**If you dare, visit the “Real Talk” page to listen to a deeper conversation between the cousins.

True Railroad Stories: A Familiar Smile

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A sequel to“The Coal Toss.”

Having been retired for some years, and having lost my beautiful wife, I decided to take a road trip to some of the towns I had been to while working on the railroad.

It was on one of these trips that it happened…

I had been driving along the back roads of Georgia for several hours when I decided to stop at the closest store to take a break.

While browsing the snack display, I noticed a young lady standing on the same aisle, not for away.

She appeared to be following me.

I was pretty sure that I didn’t know her, but I couldn’t help noticing her beautiful smile.

A few minutes had passed, and I was just about to look away, when she suddenly turned toward a shadowy figure standing further down the aisle and shouted, “Mama!”

At that point, the person slowly walked toward us.

As the individual approached, I could see that she was an elderly lady who had a trace of the same smile as the younger lady.

Without saying a word, the older lady, walked right up to me, grabbed my hand and began gently squeezing it.

The younger lady then reached up and gave me a tight hug.

Needless to say, I was totally confused, but I didn’t want to offend them so I just smiled.

At that point, they turned and disappeared back down the aisle.

Still trying to figure out what had happened, I went ahead and walked to the counter, paid for my snack, got in my car and drove off.

By the time I got a few miles down the road, it dawned on me where I had seen the young lady’s familiar smile.

She was the little toddler that would come to edge of the railroad track where I would toss bags of coal off the caboose for their family in the winter time.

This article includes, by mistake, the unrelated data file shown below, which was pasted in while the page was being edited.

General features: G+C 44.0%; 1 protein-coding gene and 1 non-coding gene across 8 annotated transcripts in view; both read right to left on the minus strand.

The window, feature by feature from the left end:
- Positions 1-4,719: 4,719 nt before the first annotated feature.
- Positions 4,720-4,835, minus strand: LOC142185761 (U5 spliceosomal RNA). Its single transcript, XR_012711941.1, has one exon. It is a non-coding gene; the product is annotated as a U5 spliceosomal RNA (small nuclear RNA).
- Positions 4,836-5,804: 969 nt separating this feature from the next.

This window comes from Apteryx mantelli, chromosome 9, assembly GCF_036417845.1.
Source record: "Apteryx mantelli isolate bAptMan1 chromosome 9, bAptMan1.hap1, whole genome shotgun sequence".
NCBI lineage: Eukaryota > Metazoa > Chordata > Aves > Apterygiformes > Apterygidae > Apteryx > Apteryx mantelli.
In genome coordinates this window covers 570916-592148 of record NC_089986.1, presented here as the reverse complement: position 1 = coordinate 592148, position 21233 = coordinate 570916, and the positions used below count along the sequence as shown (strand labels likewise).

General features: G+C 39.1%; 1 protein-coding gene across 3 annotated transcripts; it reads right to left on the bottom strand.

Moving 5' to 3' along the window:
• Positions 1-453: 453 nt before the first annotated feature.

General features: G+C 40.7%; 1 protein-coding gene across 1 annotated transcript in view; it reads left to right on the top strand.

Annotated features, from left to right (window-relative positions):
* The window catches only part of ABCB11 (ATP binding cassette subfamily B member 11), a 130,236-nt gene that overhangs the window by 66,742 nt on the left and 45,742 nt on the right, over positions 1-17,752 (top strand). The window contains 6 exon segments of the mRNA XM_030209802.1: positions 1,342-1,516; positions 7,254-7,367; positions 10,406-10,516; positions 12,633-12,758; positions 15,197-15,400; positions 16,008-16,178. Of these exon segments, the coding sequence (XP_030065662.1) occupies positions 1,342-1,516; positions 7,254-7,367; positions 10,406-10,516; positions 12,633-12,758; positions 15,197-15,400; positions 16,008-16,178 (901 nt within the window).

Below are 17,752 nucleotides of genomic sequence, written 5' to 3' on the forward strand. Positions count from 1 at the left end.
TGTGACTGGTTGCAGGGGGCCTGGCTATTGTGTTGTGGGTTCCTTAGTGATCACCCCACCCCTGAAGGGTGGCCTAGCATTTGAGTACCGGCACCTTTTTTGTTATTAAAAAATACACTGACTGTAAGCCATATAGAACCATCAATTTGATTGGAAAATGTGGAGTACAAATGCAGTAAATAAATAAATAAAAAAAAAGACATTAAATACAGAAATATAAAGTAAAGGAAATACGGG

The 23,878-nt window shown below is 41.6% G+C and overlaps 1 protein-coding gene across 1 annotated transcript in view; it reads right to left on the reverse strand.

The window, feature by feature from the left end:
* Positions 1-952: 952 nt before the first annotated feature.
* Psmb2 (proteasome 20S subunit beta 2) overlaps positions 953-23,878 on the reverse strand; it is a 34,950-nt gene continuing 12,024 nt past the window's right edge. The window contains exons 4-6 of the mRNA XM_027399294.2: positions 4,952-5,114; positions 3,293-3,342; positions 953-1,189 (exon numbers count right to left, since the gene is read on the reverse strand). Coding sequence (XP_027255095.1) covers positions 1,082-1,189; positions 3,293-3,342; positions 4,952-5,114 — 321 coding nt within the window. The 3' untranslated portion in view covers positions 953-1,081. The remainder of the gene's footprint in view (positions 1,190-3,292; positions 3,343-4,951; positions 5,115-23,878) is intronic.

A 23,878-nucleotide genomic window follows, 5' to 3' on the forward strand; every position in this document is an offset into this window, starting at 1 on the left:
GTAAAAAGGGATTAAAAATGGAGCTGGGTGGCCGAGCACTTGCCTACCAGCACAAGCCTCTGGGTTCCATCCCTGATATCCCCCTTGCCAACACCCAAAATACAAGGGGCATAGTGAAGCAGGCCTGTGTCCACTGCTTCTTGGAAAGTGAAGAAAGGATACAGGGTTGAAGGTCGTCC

That had been more than 20 years ago!

Before I knew it, I had slowed down to look for a place to turn around so that I could go back.

I had so many questions I wanted to ask.

But, for some reason, I can’t explain why, I kept going.

If it were you, would you have gone back?

-The Conductor

A Family Conversation: Ron Brown and LadyG Discuss the Cool Uncle’s Story

 

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Cool Uncle aka Daddy (Sembach Airbase 1965)

“A Family Conversation” is a storytelling audio series that features weekly discussions between blogging cousins LadyG and Ron Brown on current events and featured blog posts.

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“My uncle was as cool as a ’65 Thunderbird!”

-Ron Brown

Yep, that’s precisely how Ron describes my Daddy’s vibe from his younger days as a MP in the United States Air Force.

Folks said he was as cool as a cucumber…

A tall drink of water…

A pretty redbone…

Clearly, LadyG loves a good cliché

LOL!

All that aside, Ron’s cool uncle tells some awesome tales from his post-military days working on the railroad in the late 1960’s through the late 1990’s.

And so…

We invite you to join us in today’s sessions as we talk about Ron’s cool uncle (my Dad) RailroadConductor67’s post, “Santa’s Helper.”

As usual, Ron and I often found ourselves sidetracked!

Our conversation quickly galloped from Lysol to Clorox to wild game to storytelling where it crashed, head on, into Rickie Lee Jones.

But it gets better considering the fact that Rickie Lee wasn’t supposed to be a part of the dialogue.

AT.

ALL!

(Warning, a shift from first to third person is coming up so that I may distance myself from “LadyG”)

Yeah, so, you see, it all started when LadyG went on this tangent about Tommy Lee Jones, whom she thought was named Rickie Lee Jones.

Just so you know, Rickie, the female singer, should NEVER be confused with Tommy, the male actor.

They aren’t even kinda the same.

But of course, LadyG cannot be bothered with “facts.”

And, if you stick around to listen to the part 2 audio in this post, you will hear this for yourself.

Anyway…

Remember, you can find my Daddy, Ron’s cool uncle, here under category:  “True Railroad Stories”

You can also find Ron Brown under category “Ron’s Time Tunnel” and at his blog “Time Tunnel” 

Audio does includes some adult language

Part 1 Run time: 30 minutes

Part 2 Run time: 25 minutes

 

True Railroad Stories: Santa’s Helper

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***NOT A MISTAKE***

The return of True Railroad Stories!  

True Railroad stories are written by my father, who tells funny, thought-provoking, and heartwarming stories about his time as a Railroad Conductor in Georgia from the 1960’s through the 1990’s.  

For train enthusiasts, Daddy was a freight train conductor.